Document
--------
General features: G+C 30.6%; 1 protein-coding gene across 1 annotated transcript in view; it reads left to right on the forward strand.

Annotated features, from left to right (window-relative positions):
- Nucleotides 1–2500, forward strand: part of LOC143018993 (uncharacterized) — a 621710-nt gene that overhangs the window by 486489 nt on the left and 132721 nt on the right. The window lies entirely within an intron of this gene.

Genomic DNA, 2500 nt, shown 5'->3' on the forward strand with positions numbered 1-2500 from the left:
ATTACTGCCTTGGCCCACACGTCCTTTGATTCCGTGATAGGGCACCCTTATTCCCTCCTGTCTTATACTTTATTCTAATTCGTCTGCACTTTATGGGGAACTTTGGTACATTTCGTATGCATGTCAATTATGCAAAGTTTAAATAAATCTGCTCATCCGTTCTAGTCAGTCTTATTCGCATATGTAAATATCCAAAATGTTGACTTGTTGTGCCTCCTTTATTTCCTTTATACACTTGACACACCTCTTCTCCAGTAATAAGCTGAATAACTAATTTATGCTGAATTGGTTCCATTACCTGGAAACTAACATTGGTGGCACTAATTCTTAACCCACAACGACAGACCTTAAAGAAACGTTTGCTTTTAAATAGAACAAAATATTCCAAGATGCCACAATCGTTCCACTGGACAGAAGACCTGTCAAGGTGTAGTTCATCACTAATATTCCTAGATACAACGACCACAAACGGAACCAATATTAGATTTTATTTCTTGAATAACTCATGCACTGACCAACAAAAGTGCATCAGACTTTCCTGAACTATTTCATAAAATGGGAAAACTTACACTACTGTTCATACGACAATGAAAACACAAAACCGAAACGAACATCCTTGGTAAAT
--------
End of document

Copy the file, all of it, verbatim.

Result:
General features: G+C 30.6%; 1 protein-coding gene across 1 annotated transcript in view; it reads left to right on the forward strand.

Annotated features, from left to right (window-relative positions):
- Nucleotides 1–2500, forward strand: part of LOC143018993 (uncharacterized) — a 621710-nt gene that overhangs the window by 486489 nt on the left and 132721 nt on the right. The window lies entirely within an intron of this gene.

Genomic DNA, 2500 nt, shown 5'->3' on the forward strand with positions numbered 1-2500 from the left:
ATTACTGCCTTGGCCCACACGTCCTTTGATTCCGTGATAGGGCACCCTTATTCCCTCCTGTCTTATACTTTATTCTAATTCGTCTGCACTTTATGGGGAACTTTGGTACATTTCGTATGCATGTCAATTATGCAAAGTTTAAATAAATCTGCTCATCCGTTCTAGTCAGTCTTATTCGCATATGTAAATATCCAAAATGTTGACTTGTTGTGCCTCCTTTATTTCCTTTATACACTTGACACACCTCTTCTCCAGTAATAAGCTGAATAACTAATTTATGCTGAATTGGTTCCATTACCTGGAAACTAACATTGGTGGCACTAATTCTTAACCCACAACGACAGACCTTAAAGAAACGTTTGCTTTTAAATAGAACAAAATATTCCAAGATGCCACAATCGTTCCACTGGACAGAAGACCTGTCAAGGTGTAGTTCATCACTAATATTCCTAGATACAACGACCACAAACGGAACCAATATTAGATTTTATTTCTTGAATAACTCATGCACTGACCAACAAAAGTGCATCAGACTTTCCTGAACTATTTCATAAAATGGGAAAACTTACACTACTGTTCATACGACAATGAAAACACAAAACCGAAACGAACATCCTTGGTAAAT